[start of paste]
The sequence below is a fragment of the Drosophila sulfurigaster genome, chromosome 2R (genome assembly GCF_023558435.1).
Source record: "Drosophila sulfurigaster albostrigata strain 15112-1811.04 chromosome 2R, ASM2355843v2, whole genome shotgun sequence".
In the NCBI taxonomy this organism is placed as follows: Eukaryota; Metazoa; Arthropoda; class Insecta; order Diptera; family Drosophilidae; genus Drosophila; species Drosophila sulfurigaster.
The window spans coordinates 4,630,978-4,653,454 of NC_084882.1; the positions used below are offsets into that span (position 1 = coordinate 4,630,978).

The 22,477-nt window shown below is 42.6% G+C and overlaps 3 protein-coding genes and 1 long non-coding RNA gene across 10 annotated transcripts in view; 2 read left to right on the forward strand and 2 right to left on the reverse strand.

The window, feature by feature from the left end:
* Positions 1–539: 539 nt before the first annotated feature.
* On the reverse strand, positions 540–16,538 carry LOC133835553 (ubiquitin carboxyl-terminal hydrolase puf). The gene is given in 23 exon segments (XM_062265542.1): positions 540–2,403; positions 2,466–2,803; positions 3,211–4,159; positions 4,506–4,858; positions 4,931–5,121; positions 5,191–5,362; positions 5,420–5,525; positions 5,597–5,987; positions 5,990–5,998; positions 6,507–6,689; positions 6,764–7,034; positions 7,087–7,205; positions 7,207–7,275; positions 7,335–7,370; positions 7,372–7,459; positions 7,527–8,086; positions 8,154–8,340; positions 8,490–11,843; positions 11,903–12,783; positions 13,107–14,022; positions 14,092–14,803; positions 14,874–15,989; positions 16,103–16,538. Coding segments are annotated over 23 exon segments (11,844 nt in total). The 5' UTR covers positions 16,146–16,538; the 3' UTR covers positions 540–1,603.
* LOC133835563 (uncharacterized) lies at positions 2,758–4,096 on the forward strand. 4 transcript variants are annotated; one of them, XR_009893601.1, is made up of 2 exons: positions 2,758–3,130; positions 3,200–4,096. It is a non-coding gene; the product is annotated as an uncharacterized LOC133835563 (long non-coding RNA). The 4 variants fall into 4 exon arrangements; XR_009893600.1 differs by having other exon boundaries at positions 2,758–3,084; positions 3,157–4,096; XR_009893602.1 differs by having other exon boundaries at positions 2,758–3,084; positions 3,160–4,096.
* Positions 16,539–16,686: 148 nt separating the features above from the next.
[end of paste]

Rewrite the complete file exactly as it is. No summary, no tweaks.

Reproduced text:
The sequence below is a fragment of the Drosophila sulfurigaster genome, chromosome 2R (genome assembly GCF_023558435.1).
Source record: "Drosophila sulfurigaster albostrigata strain 15112-1811.04 chromosome 2R, ASM2355843v2, whole genome shotgun sequence".
In the NCBI taxonomy this organism is placed as follows: Eukaryota; Metazoa; Arthropoda; class Insecta; order Diptera; family Drosophilidae; genus Drosophila; species Drosophila sulfurigaster.
The window spans coordinates 4,630,978-4,653,454 of NC_084882.1; the positions used below are offsets into that span (position 1 = coordinate 4,630,978).

The 22,477-nt window shown below is 42.6% G+C and overlaps 3 protein-coding genes and 1 long non-coding RNA gene across 10 annotated transcripts in view; 2 read left to right on the forward strand and 2 right to left on the reverse strand.

The window, feature by feature from the left end:
* Positions 1–539: 539 nt before the first annotated feature.
* On the reverse strand, positions 540–16,538 carry LOC133835553 (ubiquitin carboxyl-terminal hydrolase puf). The gene is given in 23 exon segments (XM_062265542.1): positions 540–2,403; positions 2,466–2,803; positions 3,211–4,159; positions 4,506–4,858; positions 4,931–5,121; positions 5,191–5,362; positions 5,420–5,525; positions 5,597–5,987; positions 5,990–5,998; positions 6,507–6,689; positions 6,764–7,034; positions 7,087–7,205; positions 7,207–7,275; positions 7,335–7,370; positions 7,372–7,459; positions 7,527–8,086; positions 8,154–8,340; positions 8,490–11,843; positions 11,903–12,783; positions 13,107–14,022; positions 14,092–14,803; positions 14,874–15,989; positions 16,103–16,538. Coding segments are annotated over 23 exon segments (11,844 nt in total). The 5' UTR covers positions 16,146–16,538; the 3' UTR covers positions 540–1,603.
* LOC133835563 (uncharacterized) lies at positions 2,758–4,096 on the forward strand. 4 transcript variants are annotated; one of them, XR_009893601.1, is made up of 2 exons: positions 2,758–3,130; positions 3,200–4,096. It is a non-coding gene; the product is annotated as an uncharacterized LOC133835563 (long non-coding RNA). The 4 variants fall into 4 exon arrangements; XR_009893600.1 differs by having other exon boundaries at positions 2,758–3,084; positions 3,157–4,096; XR_009893602.1 differs by having other exon boundaries at positions 2,758–3,084; positions 3,160–4,096.
* Positions 16,539–16,686: 148 nt separating the features above from the next.